Steve Biko—an antiapartheid hero—once said, “being black is not a matter of pigmentation – it is a reflection of a mental attitude.” Last summer, when I worked with the Ministry of Infrastructure in Rwanda, this attitude was in full force; I was surrounded by female State Ministers of Energy who were only 32 years old, serving as an inspiration to a generation of rising leaders growing up in a capital city where streetlights and public transportation work. While Rwanda’s development model has its shortcomings, the young Rwandans I met have a mentality that, if there is a problem, they are the ones to fix it together because they can, and they must. How can we develop this across the continent?

A way forward – Changing Our Mindset
Attitudes and mindsets are the hardest thing to change, but we have to start somewhere. Below are a few actions I am trying within my community and networks to push for change – I invite you to comment below, and share your own. This is neither prescriptive nor comprehensive, but a starting point:
• Gain a deeper appreciation for our own pre-colonial history, and understand our own family heritage. When is the last time you had a history lesson at a public school in your African home country that was not colonial history? Sadly the answer for me is never, even after seven years in the local Kenyan education system. Suggested readings that I am making my way through include the canonical works of Cheikh Anta Diop, starting with “The African Origin of Civilization, Myth or Reality?” and Robin Walker’s “When We Ruled”.
• Hold the media and ourselves accountable for perpetrating single story narratives of the continent (e.g., #AfricaSees on Twitter, curating content from an aggregator I co-founded www.secondstoryafrica.com). Additionally, we must avidly share stories of progress and success (e.g., Sangu’s Delle’s upcoming book on seeding entrepreneurs). To share these stories, we must know them and know each other.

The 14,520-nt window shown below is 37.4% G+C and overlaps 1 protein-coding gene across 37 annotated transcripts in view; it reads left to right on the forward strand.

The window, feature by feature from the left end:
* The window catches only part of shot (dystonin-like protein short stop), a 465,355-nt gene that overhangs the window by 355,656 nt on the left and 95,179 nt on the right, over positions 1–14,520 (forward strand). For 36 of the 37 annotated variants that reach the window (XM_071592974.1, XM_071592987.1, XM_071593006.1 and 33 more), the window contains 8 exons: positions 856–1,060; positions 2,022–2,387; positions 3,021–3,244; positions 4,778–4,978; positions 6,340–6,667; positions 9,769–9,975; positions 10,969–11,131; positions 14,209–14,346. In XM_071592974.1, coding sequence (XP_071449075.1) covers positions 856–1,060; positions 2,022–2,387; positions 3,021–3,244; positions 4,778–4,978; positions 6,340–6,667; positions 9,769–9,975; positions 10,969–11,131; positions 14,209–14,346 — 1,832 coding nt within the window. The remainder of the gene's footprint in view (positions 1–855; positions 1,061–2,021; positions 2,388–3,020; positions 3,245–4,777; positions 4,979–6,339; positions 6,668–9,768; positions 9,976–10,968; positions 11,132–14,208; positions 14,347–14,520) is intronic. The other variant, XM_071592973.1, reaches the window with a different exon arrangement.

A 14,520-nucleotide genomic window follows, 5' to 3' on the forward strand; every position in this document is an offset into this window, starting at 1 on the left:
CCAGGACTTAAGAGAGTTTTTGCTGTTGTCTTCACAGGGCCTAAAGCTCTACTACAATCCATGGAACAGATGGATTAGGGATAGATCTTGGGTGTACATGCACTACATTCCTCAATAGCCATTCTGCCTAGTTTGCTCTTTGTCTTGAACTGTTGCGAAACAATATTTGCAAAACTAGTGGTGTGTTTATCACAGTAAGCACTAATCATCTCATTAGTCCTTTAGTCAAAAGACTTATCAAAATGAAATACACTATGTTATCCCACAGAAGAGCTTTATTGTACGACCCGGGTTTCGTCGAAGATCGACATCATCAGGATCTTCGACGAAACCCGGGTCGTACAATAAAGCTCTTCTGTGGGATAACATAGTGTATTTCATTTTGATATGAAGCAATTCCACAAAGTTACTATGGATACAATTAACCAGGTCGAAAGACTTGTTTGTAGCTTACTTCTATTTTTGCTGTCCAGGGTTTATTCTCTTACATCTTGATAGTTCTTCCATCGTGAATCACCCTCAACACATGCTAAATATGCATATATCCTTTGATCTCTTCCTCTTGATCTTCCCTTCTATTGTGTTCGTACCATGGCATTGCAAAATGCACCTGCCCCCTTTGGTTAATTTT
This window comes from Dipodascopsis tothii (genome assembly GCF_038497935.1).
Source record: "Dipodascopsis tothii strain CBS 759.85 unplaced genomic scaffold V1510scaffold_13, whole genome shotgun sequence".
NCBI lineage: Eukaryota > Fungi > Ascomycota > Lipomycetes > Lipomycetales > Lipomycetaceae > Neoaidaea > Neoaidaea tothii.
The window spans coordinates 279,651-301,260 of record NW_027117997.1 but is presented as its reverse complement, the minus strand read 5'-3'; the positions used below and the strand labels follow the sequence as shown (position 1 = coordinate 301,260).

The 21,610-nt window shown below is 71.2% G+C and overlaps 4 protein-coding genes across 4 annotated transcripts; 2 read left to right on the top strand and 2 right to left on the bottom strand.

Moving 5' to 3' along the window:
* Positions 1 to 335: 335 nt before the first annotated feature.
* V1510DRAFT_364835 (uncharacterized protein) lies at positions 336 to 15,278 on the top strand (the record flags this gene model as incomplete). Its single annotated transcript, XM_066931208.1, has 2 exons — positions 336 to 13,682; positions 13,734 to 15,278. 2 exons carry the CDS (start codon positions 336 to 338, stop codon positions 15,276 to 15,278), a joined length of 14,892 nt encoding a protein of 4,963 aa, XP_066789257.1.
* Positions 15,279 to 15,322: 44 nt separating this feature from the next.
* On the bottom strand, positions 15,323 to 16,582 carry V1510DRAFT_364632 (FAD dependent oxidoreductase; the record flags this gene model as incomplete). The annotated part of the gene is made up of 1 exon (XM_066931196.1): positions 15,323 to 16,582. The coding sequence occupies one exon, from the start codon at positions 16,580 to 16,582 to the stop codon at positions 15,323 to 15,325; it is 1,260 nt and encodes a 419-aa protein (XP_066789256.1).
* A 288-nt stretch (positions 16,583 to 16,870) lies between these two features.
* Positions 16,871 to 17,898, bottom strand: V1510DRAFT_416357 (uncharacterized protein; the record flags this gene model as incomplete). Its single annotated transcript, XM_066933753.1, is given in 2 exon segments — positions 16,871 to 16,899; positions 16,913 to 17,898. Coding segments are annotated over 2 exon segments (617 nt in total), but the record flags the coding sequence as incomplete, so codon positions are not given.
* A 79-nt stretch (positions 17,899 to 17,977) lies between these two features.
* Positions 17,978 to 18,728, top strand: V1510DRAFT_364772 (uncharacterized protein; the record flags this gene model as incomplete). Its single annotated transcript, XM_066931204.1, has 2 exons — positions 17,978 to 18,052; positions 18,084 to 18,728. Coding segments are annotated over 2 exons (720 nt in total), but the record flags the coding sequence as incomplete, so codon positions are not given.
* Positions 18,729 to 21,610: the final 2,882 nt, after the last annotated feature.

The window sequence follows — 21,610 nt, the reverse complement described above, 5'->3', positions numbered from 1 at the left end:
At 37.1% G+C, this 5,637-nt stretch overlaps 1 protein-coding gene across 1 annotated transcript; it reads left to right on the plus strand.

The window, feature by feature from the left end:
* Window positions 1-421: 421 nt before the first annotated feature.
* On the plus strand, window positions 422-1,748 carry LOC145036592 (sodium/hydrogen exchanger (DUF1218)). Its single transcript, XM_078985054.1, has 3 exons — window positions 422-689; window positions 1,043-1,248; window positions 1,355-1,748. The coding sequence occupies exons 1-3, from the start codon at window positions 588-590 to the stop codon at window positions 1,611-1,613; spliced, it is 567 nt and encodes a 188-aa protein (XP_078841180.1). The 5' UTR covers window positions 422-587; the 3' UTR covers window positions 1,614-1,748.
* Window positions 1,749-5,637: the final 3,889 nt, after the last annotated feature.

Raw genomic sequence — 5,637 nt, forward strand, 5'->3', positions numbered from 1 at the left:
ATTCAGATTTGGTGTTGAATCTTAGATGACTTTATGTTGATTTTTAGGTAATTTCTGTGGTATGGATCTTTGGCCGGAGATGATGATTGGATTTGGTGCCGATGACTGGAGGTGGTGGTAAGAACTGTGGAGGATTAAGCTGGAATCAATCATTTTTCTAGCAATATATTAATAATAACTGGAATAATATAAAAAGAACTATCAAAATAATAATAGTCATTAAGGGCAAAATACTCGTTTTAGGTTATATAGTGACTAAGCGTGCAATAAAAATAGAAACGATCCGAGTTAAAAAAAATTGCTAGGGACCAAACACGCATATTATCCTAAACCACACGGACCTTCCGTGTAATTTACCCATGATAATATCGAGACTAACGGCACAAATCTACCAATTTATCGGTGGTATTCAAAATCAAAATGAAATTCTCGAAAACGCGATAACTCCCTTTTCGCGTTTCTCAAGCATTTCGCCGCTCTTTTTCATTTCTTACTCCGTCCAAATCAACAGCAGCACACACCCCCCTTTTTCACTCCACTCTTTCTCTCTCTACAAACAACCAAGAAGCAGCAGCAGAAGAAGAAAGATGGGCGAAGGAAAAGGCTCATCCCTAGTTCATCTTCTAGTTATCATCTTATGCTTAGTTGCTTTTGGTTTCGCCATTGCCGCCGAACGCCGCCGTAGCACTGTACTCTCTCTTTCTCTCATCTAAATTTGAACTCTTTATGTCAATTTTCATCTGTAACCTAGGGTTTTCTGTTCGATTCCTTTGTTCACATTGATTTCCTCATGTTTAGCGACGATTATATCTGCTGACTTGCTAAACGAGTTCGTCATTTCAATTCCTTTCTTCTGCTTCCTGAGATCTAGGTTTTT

• Understand the language of “the other”; literally and figuratively. If we have Chinese investors deep in the DRC, we need more Ethiopians who can navigate Guangzhou with ease. Why is it that on talks about Africa at our various graduate institutions, you will see a rainbow of colors in the audience, but in talks on European foreign policy you are hard pressed to see a dark face? Figuratively, we need to speak the quantitative languages of capitalism and international development. We need more people in the private sector and government who speak “World Bank”, “IMF” and “Private Equity”. If we engage in non-commercial agreements for our oil and natural resources, or gather more debt in order to fuel domestic consumption, it should not be because we did not know any better.
• Leaders across the continent must set the global Africa agenda for inclusive growth on our terms. Strength in numbers; we need to consolidate and collaborate where it makes sense lest we cannibalize our own efforts. Groups like Africa 2.0, the Council of Ministers on Power, the African Energy Leaders Group and Power Africa are targeting many of the same installed capacity projects, but these issues deserve more attention than a side conversation at The World Economic Forum (Davos) –i.e., arguably the most influential annual gathering of global political and business elites.
Young Africans today are leading the ‘second wave’ of independence movements across the continent from South Sudan to Egypt. We are fighting for systems of governance that work for us, on our terms. We are owning the conversation on Africapitalism as we seek to simultaneously grow our economic and social wealth through African owned businesses. We are grappling with our personal identities—proud African citizens with a distinctively global outlook on the world. We can, and we must, cultivate a collective conviction in each other to get things done the right way. Our legacy depends on it.

Amandla Ooko-Ombaka is a joint-degree candidate at Harvard pursuing an MBA at the Business School (HBS) and MPA in International Development at the Kennedy School of Government (HKS) where she is a Center for Public Leadership Fellow. Prior to Harvard, Amandla was a management consultant with McKinsey & Company in Lagos, Nigeria affiliated with the Oil & Gas practice and has since worked with the Tony Blair Africa Governance Initiative and the African Leadership Network. She is a Board member of Smart Citizens Kenya – a non-profit promoting civic education for Kenyan youth, advises several other non-profit Boards, and is the Co-Founder of several ventures including  www.secondstoryafrica.com and The Leadership Institute at Yale – a 501 (c)(3). Amandla loves to run, eat, and pair laughter with hearty conversations. She is a Kenyan national and holds a BA in Economics & International Studies with distinction, from Yale University. You can follow her at @amandlaoo